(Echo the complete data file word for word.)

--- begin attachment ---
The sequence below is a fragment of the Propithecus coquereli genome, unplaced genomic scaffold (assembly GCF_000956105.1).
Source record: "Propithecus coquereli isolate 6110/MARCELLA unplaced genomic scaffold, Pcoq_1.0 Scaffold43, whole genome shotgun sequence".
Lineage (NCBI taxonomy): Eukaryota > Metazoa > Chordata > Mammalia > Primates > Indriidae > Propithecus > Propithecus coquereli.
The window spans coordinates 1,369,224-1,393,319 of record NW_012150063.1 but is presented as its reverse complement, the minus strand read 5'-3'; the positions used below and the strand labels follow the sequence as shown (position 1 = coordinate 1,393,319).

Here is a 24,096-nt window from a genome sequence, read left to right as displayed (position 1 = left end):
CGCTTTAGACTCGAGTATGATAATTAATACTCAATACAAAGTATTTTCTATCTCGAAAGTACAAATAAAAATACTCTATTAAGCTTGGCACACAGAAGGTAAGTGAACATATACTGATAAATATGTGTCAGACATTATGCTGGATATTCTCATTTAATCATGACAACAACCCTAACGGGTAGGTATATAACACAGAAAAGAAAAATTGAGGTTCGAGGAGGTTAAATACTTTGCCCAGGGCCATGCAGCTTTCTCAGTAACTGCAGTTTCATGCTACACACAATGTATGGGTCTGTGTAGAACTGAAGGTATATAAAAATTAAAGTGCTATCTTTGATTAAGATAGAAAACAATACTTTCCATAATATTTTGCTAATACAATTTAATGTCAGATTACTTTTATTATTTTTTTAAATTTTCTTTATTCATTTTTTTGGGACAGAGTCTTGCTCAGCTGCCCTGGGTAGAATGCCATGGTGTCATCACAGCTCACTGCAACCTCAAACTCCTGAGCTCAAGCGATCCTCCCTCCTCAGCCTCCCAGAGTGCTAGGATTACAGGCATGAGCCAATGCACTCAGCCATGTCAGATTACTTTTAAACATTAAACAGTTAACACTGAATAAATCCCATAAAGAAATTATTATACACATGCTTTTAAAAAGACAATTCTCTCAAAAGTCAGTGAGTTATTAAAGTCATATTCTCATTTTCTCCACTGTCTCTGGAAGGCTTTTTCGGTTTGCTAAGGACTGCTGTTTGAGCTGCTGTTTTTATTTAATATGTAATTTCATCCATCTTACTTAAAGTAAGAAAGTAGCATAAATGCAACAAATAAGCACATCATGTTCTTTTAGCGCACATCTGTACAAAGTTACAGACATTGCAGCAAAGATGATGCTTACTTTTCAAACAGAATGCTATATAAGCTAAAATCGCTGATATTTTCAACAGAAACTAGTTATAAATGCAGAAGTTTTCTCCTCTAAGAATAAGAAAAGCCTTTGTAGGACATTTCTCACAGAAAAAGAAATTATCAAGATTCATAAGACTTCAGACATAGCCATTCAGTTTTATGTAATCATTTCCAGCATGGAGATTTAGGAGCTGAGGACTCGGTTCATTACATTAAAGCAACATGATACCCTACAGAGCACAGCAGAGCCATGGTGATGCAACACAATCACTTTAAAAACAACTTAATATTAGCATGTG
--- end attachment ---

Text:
The sequence below is a fragment of the Propithecus coquereli genome, unplaced genomic scaffold (assembly GCF_000956105.1).
Source record: "Propithecus coquereli isolate 6110/MARCELLA unplaced genomic scaffold, Pcoq_1.0 Scaffold43, whole genome shotgun sequence".
Lineage (NCBI taxonomy): Eukaryota > Metazoa > Chordata > Mammalia > Primates > Indriidae > Propithecus > Propithecus coquereli.
The window spans coordinates 1,369,224-1,393,319 of record NW_012150063.1 but is presented as its reverse complement, the minus strand read 5'-3'; the positions used below and the strand labels follow the sequence as shown (position 1 = coordinate 1,393,319).

Here is a 24,096-nt window from a genome sequence, read left to right as displayed (position 1 = left end):
CGCTTTAGACTCGAGTATGATAATTAATACTCAATACAAAGTATTTTCTATCTCGAAAGTACAAATAAAAATACTCTATTAAGCTTGGCACACAGAAGGTAAGTGAACATATACTGATAAATATGTGTCAGACATTATGCTGGATATTCTCATTTAATCATGACAACAACCCTAACGGGTAGGTATATAACACAGAAAAGAAAAATTGAGGTTCGAGGAGGTTAAATACTTTGCCCAGGGCCATGCAGCTTTCTCAGTAACTGCAGTTTCATGCTACACACAATGTATGGGTCTGTGTAGAACTGAAGGTATATAAAAATTAAAGTGCTATCTTTGATTAAGATAGAAAACAATACTTTCCATAATATTTTGCTAATACAATTTAATGTCAGATTACTTTTATTATTTTTTTAAATTTTCTTTATTCATTTTTTTGGGACAGAGTCTTGCTCAGCTGCCCTGGGTAGAATGCCATGGTGTCATCACAGCTCACTGCAACCTCAAACTCCTGAGCTCAAGCGATCCTCCCTCCTCAGCCTCCCAGAGTGCTAGGATTACAGGCATGAGCCAATGCACTCAGCCATGTCAGATTACTTTTAAACATTAAACAGTTAACACTGAATAAATCCCATAAAGAAATTATTATACACATGCTTTTAAAAAGACAATTCTCTCAAAAGTCAGTGAGTTATTAAAGTCATATTCTCATTTTCTCCACTGTCTCTGGAAGGCTTTTTCGGTTTGCTAAGGACTGCTGTTTGAGCTGCTGTTTTTATTTAATATGTAATTTCATCCATCTTACTTAAAGTAAGAAAGTAGCATAAATGCAACAAATAAGCACATCATGTTCTTTTAGCGCACATCTGTACAAAGTTACAGACATTGCAGCAAAGATGATGCTTACTTTTCAAACAGAATGCTATATAAGCTAAAATCGCTGATATTTTCAACAGAAACTAGTTATAAATGCAGAAGTTTTCTCCTCTAAGAATAAGAAAAGCCTTTGTAGGACATTTCTCACAGAAAAAGAAATTATCAAGATTCATAAGACTTCAGACATAGCCATTCAGTTTTATGTAATCATTTCCAGCATGGAGATTTAGGAGCTGAGGACTCGGTTCATTACATTAAAGCAACATGATACCCTACAGAGCACAGCAGAGCCATGGTGATGCAACACAATCACTTTAAAAACAACTTAATATTAGCATGTG